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serious virus from Google Chrome

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serious virus from Google Chrome mintrose 5/13/10 11:37 AM
i just felt i should share this... about a month ago, i clicked on the Google Chrome link to install it as a search engine... i had AVG anti virus plus microsoft firewall... i thought my computer was highly protected... i am a university student and i have all my school files in my computer... plus lots of other important things...
 
as soon as i clicked on Google Chrome it asked me to restart my computer... and it restarted with a blank screen and the usual curser blinking at the top left corner of the blank screen. i tried everything...
 
i had to bring it into the shop and they were able to pull my school files (extremely important - i don't know what i would have done if i lost these...) but everything else was lost... they actually had to put in a new hard drive because whatever came with the Google Chrome completely destroyed my hard drive... it was unpenetrable and completely trashed...
 
i know Google has had some issues with viruses from China... i never encounted anything like this before... i have had serious virus issues in the past... but i was able to retrieve some important files and reload the Microsoft program... they never trashed my hard drive...
 
i have a strong anti-virus (AVG) and this was not able to prevent this... i still have the AVG but i am wary of any new links and i quickly delete the Google Chrome ad when i see it...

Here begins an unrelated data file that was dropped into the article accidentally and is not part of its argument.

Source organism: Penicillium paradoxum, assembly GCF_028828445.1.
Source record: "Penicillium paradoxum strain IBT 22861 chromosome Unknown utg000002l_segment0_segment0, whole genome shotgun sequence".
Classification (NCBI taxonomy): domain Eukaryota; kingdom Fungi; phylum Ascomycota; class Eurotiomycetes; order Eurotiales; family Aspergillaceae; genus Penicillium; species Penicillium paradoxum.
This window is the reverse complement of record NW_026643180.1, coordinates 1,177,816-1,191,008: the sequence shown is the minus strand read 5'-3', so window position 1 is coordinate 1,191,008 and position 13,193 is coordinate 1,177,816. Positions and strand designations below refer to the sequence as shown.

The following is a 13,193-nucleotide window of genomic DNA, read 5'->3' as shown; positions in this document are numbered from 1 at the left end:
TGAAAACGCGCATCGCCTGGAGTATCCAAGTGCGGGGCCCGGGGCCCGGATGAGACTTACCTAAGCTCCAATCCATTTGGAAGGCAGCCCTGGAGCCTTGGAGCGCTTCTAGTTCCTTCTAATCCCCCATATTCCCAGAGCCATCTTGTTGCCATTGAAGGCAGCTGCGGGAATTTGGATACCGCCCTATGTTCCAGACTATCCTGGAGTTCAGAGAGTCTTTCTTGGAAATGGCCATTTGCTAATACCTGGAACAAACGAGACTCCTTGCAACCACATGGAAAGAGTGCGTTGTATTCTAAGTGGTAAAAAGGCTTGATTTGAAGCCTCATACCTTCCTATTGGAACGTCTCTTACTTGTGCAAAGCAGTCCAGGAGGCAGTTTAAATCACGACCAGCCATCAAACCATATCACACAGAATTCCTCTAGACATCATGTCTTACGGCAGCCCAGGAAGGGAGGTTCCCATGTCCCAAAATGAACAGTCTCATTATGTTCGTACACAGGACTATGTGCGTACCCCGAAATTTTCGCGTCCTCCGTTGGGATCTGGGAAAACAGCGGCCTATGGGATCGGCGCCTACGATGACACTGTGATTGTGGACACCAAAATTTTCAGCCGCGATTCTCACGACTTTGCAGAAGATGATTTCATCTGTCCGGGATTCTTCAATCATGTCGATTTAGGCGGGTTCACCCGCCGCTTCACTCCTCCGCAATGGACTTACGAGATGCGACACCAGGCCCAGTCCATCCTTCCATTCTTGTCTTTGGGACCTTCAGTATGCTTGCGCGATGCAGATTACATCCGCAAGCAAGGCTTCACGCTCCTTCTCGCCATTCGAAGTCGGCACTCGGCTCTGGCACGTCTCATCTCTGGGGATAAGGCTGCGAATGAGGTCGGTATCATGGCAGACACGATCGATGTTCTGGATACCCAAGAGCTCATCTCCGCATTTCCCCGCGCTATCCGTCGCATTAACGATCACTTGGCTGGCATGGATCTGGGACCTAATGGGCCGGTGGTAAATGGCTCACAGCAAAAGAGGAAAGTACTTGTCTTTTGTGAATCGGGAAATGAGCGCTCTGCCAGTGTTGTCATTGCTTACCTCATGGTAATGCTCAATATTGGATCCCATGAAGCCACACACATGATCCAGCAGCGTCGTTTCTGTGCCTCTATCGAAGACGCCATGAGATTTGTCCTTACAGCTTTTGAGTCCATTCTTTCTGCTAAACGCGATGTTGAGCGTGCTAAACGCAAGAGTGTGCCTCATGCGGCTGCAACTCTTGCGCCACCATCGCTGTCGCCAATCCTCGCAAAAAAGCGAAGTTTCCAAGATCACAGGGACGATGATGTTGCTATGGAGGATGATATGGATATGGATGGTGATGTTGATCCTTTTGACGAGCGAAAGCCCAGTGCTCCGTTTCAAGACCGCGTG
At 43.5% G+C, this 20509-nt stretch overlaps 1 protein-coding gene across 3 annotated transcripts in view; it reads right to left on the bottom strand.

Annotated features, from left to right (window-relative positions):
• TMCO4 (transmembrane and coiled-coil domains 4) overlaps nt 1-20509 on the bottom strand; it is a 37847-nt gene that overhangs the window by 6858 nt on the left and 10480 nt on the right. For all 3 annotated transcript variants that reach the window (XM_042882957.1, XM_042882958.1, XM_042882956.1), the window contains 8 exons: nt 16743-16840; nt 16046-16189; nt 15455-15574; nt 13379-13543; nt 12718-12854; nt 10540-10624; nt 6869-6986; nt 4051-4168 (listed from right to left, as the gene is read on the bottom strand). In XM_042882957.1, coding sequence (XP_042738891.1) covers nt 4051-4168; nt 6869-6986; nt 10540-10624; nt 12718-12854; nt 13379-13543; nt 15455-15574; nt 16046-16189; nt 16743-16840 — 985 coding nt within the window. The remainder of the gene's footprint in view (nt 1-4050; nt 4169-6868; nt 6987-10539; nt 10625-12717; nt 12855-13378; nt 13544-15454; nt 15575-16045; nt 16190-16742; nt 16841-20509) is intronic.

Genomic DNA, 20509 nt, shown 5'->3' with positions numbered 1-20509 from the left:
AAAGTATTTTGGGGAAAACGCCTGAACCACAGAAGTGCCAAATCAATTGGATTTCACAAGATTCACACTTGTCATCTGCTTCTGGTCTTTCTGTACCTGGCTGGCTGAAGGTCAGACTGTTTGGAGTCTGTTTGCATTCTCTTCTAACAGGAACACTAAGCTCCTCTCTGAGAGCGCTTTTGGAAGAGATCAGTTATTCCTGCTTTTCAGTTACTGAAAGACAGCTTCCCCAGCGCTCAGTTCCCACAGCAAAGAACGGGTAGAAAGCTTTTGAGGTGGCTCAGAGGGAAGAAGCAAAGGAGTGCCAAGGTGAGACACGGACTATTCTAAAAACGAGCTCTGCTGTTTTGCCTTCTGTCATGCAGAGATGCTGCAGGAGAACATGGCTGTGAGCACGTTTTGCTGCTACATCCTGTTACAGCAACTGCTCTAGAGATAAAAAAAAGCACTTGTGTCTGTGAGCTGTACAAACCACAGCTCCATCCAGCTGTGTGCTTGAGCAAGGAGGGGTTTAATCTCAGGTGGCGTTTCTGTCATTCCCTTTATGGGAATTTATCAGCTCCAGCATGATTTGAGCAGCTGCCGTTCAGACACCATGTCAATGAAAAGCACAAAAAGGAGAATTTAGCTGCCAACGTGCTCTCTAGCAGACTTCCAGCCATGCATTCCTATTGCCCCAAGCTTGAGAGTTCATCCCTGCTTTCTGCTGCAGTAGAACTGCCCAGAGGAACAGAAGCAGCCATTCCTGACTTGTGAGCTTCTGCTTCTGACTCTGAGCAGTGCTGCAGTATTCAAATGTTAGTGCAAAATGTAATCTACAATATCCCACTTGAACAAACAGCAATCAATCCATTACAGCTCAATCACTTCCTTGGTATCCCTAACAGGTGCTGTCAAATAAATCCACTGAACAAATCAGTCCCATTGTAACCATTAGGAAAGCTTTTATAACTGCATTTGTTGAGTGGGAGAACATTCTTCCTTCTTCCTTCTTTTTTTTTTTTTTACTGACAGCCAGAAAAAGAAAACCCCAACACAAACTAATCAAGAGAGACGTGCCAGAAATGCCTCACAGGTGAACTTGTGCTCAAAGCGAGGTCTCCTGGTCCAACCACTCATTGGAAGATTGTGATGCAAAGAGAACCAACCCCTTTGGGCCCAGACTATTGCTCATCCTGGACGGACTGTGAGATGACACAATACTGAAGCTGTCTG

... i have kept a receipt of the cost of the work done and what was done ... my computer tech can also verify this...
 
just to let folks know... and to let Google know, too...
Re: serious virus from Google Chrome StevePaul 5/13/10 6:16 PM
Sorry to hear of your problems but I don't think it was Google Chrome ...

First and foremost Chrome is a browser not a search engine ...

As for your AV, AVG isn't exactly the best going (imo) ...

Would you happen to still have the link you followed so that other people can check it out ....

It would seem to me that the link you followed was masquerading as a Chrome download, when in fact you downloaded what sounds like a particularly nasty infection ...
Re: serious virus from Google Chrome mintrose 5/15/10 11:08 PM
the link i followed was the Google Chrome advertisement on my Google search home page.. that was the last thing before my download and the restart...  
 
when i was downloading it my SmartScreen Filter (from Internet Explorer) checked it as safe... i think it was a virus that attached itself to Google Chrome...  but how could it have done that undetected?

also, thanks for the info on AVG... i heard it was good... now i'm not so sure...
Re: serious virus from Google Chrome zerothis23 7/24/10 10:22 AM
AVG will protect you from 20 year old viruses without fail. There is no good virus protection if you use Windows. Its designed in such a way that it will always be the ideal virus target. Mac is different, but still venerable. It is 'protected' only by the fact that there are so few of them in use. Less incentive to attack such a small segment of PCs.